Let be the hash function with range . Each bucket is identified by a pair where each of , ranges between and . Hence the number of buckets is . All tuples received from the middle relation will be hashed to bucket whereas dangling tuples coming from and will be replicated over buckets for all values of and buckets for all values of , respectively. As mentioned earlier the mapper emits the pairs <key,value>; the key part is the index of the bucket and the value part is the actual tuple including the name of the relation, for example, . The reducer then loops through the tuples received and merges the tuples with successful matches on and .

Figure 1 illustrates an example supposing that a tuple from relation was received with and the hash function was . The results would be distributed over buckets for all . Likewise, supposing that a tuple was received from relation with and the hash function was , the result would be distributed to buckets for all . Finally, if, for example, a tuple like was received it would be hashed to the bucket with index .

Example 4. Assume now we want to perform the following 4-way chain join:We extend the same multiway join method to join tuples in a single round. As in Example 3, all middle relations will act as keys. The key will consist of three attributes hashed to reduce tasks. Notice that now Figure 1 becomes a 3-dimensional array of buckets. Since all three attributes do not lie in the same tuple, the map tasks must hash according to what attributes are available and replicate the rest. For example, the key for a tuple is , where is a third dimension or index for the third hashed value. Likewise, the key for tuple is , tuple is , and tuple is . The value part of the <key, value> pair emitted by the map task will be as before, which is the relation name along with the actual tuple.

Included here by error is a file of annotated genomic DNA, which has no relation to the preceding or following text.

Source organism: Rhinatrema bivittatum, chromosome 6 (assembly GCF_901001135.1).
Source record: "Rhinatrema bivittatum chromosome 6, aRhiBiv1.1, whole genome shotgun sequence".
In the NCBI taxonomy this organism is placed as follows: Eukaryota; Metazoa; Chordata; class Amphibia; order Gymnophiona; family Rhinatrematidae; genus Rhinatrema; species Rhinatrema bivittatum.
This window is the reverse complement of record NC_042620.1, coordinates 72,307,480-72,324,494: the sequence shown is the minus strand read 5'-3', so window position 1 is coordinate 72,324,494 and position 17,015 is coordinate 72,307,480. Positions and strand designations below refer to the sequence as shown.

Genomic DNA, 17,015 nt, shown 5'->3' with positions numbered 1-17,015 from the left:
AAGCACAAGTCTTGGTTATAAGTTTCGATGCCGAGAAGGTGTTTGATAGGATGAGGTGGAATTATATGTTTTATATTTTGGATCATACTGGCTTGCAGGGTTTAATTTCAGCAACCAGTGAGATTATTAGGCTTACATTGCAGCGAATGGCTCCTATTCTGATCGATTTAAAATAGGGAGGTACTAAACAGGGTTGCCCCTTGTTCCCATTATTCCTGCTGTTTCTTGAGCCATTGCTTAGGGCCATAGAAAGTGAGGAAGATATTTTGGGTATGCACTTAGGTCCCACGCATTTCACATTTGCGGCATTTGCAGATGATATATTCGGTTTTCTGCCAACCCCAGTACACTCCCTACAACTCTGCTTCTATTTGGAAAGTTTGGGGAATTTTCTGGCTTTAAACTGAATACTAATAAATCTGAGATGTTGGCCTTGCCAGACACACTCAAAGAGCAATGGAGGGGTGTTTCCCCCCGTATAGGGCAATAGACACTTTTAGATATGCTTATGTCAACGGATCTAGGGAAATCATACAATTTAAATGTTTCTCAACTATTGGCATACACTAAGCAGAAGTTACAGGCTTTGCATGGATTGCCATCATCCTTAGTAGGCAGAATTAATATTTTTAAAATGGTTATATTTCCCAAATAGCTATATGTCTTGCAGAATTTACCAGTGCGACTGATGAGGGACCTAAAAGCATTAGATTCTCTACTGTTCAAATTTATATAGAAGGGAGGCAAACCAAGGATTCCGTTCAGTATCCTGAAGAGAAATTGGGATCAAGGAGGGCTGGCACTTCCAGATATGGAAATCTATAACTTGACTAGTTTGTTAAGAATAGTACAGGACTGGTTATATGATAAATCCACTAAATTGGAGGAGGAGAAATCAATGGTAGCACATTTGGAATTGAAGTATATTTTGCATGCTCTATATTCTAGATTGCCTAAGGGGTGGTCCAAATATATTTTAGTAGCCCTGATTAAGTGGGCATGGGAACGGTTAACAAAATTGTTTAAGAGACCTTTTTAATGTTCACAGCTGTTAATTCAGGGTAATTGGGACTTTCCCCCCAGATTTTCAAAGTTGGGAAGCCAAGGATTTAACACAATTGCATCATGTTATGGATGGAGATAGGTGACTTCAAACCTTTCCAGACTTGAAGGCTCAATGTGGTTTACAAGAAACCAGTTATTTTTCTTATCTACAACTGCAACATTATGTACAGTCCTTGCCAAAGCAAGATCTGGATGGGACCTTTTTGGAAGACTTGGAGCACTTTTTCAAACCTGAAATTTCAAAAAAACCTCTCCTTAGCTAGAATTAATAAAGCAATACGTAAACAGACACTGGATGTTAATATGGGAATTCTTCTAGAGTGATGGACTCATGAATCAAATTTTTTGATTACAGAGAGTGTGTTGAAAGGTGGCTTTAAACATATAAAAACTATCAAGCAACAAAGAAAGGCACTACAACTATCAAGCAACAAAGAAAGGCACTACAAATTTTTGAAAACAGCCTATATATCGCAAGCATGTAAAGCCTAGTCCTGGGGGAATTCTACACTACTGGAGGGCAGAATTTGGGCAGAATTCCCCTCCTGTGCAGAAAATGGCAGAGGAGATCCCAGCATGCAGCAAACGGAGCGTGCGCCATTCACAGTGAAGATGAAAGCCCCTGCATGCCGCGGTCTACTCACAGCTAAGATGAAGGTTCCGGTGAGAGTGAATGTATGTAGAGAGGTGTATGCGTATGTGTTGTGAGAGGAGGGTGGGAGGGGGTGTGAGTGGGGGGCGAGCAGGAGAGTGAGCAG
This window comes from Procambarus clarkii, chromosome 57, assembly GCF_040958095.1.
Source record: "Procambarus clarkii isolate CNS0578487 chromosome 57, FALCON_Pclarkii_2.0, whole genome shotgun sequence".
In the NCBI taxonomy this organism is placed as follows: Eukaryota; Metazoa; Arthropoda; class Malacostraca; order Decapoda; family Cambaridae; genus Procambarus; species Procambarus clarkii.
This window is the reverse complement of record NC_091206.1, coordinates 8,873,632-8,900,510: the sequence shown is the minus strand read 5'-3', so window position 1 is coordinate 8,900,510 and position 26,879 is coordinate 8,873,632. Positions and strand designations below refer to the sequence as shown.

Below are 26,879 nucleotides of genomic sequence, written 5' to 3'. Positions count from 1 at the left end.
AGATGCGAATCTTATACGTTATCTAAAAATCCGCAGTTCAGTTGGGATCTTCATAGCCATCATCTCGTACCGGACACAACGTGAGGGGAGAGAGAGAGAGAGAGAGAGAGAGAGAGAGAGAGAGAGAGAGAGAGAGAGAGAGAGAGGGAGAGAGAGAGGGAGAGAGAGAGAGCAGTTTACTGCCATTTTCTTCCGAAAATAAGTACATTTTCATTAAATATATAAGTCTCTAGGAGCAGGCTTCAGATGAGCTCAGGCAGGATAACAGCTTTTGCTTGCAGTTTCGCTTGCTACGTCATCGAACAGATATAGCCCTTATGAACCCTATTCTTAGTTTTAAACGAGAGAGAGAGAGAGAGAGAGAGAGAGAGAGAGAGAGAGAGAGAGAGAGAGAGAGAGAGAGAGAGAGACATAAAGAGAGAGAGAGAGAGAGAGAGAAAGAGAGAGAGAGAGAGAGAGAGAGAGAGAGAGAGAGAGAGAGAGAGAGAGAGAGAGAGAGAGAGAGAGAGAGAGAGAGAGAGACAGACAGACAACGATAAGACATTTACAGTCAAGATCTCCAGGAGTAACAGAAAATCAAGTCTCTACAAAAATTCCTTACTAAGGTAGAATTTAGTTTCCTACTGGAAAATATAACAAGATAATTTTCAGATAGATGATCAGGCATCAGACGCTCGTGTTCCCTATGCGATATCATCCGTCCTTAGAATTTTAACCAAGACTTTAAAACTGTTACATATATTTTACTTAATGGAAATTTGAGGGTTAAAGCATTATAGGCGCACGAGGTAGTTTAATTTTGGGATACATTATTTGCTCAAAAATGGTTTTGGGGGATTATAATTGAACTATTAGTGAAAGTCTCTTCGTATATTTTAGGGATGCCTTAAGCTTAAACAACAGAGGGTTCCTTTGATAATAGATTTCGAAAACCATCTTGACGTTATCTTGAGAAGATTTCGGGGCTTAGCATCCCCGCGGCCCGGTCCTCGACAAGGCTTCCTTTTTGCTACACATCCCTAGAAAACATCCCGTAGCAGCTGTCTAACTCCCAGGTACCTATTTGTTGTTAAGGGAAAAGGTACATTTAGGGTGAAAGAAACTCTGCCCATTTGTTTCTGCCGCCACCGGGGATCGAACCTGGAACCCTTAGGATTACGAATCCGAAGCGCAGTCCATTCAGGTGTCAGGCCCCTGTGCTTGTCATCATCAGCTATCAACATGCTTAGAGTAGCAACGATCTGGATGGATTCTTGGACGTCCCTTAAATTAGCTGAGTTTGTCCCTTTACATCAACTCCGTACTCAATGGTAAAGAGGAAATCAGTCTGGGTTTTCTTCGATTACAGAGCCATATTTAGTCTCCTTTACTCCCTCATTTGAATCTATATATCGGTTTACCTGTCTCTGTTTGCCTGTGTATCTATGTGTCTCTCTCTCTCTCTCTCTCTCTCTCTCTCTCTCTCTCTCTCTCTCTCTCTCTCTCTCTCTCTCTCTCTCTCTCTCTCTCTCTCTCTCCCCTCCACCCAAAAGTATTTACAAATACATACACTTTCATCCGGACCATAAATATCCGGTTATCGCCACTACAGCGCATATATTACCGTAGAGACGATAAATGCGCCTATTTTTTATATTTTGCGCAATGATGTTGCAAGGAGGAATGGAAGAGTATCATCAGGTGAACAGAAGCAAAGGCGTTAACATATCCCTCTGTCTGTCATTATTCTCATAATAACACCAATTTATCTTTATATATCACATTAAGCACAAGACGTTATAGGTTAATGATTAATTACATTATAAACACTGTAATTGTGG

In general, the hash function applied on the value of attributes is different for each attribute (selected appropriately to balance the skewness introduced by the different sizes of relations). In other words a dimension of the grid of buckets in Figure 1 may expand to accommodate (balance) notably frequent values. Skewness is not handled in our paper since it requires preprocessing more details provided in [17].

The number of buckets into which the values of a certain attribute are hashed is called the share of this attribute. The product of all shares should be equal to the number of reducers .